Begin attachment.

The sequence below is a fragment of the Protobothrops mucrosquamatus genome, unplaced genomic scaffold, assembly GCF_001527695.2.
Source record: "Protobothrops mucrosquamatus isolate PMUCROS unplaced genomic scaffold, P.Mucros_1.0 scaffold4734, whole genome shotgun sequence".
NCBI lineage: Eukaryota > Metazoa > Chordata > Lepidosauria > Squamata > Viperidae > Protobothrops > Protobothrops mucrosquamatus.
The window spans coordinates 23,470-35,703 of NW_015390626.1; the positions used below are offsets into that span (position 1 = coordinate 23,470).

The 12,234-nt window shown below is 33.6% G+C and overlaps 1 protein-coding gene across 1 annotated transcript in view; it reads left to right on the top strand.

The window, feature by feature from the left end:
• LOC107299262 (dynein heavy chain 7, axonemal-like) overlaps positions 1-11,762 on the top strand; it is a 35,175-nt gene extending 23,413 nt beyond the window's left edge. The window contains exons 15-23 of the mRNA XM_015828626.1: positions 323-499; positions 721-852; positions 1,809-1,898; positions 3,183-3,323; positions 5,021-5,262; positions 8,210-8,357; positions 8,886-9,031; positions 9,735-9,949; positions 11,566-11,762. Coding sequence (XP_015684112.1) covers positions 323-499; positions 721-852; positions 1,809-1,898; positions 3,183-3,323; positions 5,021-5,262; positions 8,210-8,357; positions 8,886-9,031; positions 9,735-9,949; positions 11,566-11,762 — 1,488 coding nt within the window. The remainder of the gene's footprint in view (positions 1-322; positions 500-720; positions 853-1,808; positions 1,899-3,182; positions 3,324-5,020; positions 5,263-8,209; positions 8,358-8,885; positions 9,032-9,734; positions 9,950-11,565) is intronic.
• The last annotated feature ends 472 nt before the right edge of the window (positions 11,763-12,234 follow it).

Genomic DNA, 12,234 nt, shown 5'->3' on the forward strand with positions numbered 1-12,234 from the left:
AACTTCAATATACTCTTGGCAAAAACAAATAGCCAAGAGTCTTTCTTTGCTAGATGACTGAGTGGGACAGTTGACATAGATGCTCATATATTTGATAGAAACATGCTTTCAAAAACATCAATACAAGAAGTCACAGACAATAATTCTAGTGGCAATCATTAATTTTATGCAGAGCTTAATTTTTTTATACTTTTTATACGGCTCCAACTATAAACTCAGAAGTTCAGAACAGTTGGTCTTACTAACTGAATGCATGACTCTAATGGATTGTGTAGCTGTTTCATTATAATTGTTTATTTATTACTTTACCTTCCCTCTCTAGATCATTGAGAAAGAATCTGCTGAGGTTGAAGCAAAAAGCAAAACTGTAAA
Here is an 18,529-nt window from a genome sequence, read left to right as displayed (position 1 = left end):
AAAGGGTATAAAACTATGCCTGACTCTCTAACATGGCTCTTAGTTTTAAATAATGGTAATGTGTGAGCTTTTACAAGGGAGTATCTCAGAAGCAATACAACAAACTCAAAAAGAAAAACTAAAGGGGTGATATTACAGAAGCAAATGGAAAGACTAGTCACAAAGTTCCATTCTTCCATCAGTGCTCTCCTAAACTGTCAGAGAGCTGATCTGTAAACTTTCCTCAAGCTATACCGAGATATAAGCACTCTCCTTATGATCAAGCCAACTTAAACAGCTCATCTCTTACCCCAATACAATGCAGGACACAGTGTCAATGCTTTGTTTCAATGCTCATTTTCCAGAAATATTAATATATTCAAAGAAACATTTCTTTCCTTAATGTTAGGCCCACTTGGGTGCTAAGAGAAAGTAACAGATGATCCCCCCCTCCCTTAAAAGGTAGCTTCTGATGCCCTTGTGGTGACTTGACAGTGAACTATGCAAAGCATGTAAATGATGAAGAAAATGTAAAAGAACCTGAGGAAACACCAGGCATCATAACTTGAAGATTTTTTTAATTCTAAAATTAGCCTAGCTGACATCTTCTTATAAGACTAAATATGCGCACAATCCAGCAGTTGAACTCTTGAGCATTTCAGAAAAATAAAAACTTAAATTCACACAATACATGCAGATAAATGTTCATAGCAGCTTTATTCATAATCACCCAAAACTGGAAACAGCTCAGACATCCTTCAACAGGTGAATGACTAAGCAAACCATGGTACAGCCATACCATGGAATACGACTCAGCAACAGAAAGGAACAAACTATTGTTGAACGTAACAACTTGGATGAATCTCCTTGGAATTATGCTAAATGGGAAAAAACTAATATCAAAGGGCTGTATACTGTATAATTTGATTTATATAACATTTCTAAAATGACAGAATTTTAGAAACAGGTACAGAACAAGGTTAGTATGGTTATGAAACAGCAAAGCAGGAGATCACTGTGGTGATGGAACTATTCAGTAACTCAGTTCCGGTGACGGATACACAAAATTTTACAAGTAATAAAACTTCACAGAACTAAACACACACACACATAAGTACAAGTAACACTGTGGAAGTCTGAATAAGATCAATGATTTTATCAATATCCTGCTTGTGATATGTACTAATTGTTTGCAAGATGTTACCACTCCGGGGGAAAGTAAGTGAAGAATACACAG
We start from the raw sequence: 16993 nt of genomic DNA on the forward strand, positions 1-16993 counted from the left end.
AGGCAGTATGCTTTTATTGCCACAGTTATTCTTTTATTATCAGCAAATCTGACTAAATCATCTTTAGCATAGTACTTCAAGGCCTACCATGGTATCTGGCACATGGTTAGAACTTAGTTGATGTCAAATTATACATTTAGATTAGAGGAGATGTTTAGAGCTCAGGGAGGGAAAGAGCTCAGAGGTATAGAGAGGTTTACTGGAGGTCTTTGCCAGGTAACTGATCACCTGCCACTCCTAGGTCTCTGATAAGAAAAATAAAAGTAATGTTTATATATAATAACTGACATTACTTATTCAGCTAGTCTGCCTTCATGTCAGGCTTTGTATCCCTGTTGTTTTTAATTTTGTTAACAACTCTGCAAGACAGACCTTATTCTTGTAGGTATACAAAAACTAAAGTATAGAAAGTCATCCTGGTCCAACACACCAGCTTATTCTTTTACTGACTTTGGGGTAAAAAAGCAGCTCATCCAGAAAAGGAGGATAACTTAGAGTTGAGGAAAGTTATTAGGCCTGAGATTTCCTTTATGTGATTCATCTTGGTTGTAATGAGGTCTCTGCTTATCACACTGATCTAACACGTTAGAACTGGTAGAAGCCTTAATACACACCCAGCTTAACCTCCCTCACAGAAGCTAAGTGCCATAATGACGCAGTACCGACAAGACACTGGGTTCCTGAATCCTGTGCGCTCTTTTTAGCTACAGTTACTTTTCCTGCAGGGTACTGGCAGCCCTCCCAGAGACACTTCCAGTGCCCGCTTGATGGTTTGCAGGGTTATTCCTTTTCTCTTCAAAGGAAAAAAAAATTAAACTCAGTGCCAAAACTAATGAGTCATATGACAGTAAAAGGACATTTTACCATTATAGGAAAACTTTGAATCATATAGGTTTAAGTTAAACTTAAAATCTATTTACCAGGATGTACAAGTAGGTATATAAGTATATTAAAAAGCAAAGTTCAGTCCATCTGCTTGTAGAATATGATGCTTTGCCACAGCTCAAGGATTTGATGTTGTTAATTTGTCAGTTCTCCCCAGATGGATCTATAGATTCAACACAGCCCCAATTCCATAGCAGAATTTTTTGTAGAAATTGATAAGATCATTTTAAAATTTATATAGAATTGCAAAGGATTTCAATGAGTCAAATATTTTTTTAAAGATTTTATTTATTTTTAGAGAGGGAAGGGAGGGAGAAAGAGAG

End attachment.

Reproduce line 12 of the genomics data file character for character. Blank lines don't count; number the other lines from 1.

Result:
AAAGGGTATAAAACTATGCCTGACTCTCTAACATGGCTCTTAGTTTTAAATAATGGTAATGTGTGAGCTTTTACAAGGGAGTATCTCAGAAGCAATACAACAAACTCAAAAAGAAAAACTAAAGGGGTGATATTACAGAAGCAAATGGAAAGACTAGTCACAAAGTTCCATTCTTCCATCAGTGCTCTCCTAAACTGTCAGAGAGCTGATCTGTAAACTTTCCTCAAGCTATACCGAGATATAAGCACTCTCCTTATGATCAAGCCAACTTAAACAGCTCATCTCTTACCCCAATACAATGCAGGACACAGTGTCAATGCTTTGTTTCAATGCTCATTTTCCAGAAATATTAATATATTCAAAGAAACATTTCTTTCCTTAATGTTAGGCCCACTTGGGTGCTAAGAGAAAGTAACAGATGATCCCCCCCTCCCTTAAAAGGTAGCTTCTGATGCCCTTGTGGTGACTTGACAGTGAACTATGCAAAGCATGTAAATGATGAAGAAAATGTAAAAGAACCTGAGGAAACACCAGGCATCATAACTTGAAGATTTTTTTAATTCTAAAATTAGCCTAGCTGACATCTTCTTATAAGACTAAATATGCGCACAATCCAGCAGTTGAACTCTTGAGCATTTCAGAAAAATAAAAACTTAAATTCACACAATACATGCAGATAAATGTTCATAGCAGCTTTATTCATAATCACCCAAAACTGGAAACAGCTCAGACATCCTTCAACAGGTGAATGACTAAGCAAACCATGGTACAGCCATACCATGGAATACGACTCAGCAACAGAAAGGAACAAACTATTGTTGAACGTAACAACTTGGATGAATCTCCTTGGAATTATGCTAAATGGGAAAAAACTAATATCAAAGGGCTGTATACTGTATAATTTGATTTATATAACATTTCTAAAATGACAGAATTTTAGAAACAGGTACAGAACAAGGTTAGTATGGTTATGAAACAGCAAAGCAGGAGATCACTGTGGTGATGGAACTATTCAGTAACTCAGTTCCGGTGACGGATACACAAAATTTTACAAGTAATAAAACTTCACAGAACTAAACACACACACACATAAGTACAAGTAACACTGTGGAAGTCTGAATAAGATCAATGATTTTATCAATATCCTGCTTGTGATATGTACTAATTGTTTGCAAGATGTTACCACTCCGGGGGAAAGTAAGTGAAGAATACACAG